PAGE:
Home / News / NASA, Partners Detail How Human Spaceflight in LEO Can Boost Economy, Exploration

NASA, Partners Detail How Human Spaceflight in LEO Can Boost Economy, Exploration

An interagency effort led by NASA submitted a report to the National Space Council detailing the opportunities and challenges for human spaceflight in low-Earth orbit, and how it could help boost the economy and space exploration. 

The agency said Saturday, it issued the report in partnership with the departments of State and Commerce. In February, The National Space Council requested that NASA work with other federal agencies to create a national strategy for human spaceflight in LEO. The report states that NASA plans to work with the private sector and other nations, particularly those using the International Space Station.

“As we work to create a new set of commercial human spaceflight capabilities, we will enable U.S. commercial enterprises to develop and operate under principles of long-term sustainability for space activity,” the report said.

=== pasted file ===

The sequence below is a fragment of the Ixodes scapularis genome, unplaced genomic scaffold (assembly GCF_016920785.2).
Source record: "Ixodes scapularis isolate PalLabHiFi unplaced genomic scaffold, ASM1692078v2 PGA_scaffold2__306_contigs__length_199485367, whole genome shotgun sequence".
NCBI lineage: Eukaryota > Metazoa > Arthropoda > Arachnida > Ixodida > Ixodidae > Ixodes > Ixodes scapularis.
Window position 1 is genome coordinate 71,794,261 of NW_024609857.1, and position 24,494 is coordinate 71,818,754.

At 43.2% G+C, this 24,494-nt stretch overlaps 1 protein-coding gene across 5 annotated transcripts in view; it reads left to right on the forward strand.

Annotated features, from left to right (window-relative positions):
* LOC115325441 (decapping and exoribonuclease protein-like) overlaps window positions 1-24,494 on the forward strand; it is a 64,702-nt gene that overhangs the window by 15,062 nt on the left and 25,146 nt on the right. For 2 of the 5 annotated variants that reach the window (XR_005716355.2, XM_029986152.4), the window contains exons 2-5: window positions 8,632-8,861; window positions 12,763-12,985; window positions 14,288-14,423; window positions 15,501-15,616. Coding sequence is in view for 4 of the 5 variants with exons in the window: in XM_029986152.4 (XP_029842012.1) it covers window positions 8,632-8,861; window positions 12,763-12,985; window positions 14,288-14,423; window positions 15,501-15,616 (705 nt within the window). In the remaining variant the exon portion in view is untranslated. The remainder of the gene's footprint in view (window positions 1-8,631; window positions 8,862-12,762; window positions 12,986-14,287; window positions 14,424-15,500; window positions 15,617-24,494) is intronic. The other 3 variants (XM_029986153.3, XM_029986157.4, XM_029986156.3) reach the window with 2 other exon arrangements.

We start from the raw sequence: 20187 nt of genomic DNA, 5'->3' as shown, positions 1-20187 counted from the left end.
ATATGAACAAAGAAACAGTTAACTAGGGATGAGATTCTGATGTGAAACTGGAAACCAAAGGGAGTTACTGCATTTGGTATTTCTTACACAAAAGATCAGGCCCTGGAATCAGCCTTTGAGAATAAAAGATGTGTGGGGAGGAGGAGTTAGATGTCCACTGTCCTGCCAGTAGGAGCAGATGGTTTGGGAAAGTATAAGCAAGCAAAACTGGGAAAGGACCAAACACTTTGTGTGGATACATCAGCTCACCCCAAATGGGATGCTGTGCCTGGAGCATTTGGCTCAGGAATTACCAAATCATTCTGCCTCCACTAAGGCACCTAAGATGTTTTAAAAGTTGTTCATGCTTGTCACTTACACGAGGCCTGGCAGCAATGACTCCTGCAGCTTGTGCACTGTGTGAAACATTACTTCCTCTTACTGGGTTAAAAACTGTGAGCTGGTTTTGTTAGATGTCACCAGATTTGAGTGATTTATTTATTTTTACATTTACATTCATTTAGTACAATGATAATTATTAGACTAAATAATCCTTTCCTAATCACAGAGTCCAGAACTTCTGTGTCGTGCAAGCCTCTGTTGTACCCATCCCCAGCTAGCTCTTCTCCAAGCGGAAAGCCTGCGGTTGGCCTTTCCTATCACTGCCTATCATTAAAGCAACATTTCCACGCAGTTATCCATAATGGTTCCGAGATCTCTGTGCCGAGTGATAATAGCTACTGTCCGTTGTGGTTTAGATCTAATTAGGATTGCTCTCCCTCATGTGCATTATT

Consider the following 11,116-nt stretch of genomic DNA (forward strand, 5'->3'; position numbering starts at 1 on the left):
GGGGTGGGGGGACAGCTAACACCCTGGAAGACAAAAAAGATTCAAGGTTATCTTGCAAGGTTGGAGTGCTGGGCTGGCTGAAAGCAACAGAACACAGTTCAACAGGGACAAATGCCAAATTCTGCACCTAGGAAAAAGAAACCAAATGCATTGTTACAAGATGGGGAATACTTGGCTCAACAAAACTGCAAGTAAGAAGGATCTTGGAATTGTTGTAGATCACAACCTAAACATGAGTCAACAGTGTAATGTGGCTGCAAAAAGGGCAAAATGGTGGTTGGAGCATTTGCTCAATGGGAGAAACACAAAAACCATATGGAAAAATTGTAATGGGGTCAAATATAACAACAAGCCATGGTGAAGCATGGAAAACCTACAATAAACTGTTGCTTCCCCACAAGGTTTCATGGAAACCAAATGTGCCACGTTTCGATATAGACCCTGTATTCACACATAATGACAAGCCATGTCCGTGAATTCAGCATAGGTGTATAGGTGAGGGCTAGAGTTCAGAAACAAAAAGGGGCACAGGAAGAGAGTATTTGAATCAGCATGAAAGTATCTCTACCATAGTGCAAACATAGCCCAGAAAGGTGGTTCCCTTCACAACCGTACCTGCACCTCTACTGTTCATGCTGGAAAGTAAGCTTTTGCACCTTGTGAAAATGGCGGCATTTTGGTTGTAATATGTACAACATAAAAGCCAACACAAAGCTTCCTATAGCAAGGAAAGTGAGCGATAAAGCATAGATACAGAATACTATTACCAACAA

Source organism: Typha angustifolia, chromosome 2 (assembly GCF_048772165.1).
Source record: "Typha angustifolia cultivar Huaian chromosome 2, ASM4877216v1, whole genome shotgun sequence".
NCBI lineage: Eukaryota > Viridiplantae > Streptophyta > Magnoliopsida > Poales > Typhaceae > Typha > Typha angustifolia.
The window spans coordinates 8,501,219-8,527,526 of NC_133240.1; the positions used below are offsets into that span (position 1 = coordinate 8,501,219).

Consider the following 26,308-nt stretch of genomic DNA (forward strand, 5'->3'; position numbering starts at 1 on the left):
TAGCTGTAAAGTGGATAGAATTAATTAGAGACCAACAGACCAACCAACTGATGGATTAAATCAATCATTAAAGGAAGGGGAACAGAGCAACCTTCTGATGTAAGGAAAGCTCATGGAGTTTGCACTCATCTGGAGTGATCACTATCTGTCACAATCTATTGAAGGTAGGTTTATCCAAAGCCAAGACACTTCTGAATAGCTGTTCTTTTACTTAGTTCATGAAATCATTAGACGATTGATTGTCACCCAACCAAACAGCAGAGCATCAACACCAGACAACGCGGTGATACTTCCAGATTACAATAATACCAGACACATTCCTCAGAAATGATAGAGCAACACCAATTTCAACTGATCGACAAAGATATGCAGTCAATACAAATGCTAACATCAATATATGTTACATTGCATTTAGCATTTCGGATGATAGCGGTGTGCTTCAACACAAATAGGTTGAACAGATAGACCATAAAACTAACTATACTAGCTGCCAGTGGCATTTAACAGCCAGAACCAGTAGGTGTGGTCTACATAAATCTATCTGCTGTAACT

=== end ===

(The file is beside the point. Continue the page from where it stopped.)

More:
NASA also provided the space council with its four main goals for human spaceflight:\n

  • To achieve a continuous U.S. presence in LEO – both NASA astronauts and private citizens – in order to support the use of space by U.S. citizens, companies, academia, and international partners and maintain a permanent American foothold on the nearest part of the space frontier.
  • To create a regulatory environment in LEO that enables American commercial activities to thrive.
  • To conduct human spaceflight research in LEO that will advance the technology and systems required for long-duration spaceflight systems, including systems for interplanetary travel and permanent space habitation.
  • To expand and extend commercial opportunity though international partnerships and engagement.

Check Also

GSA to Implement Mobile Device Use Into DevSecOps

The General Services Administration plans to integrate mobile devices into its DevSecOps activities in 2019 as the agency expects potential productivity boosts, Fedscoop reported Thursday. David Shive, the agency's chief information officer, said during the VMware Public Sector Innovation Summit that mobility is essential due to the growth of mobile device use among citizens.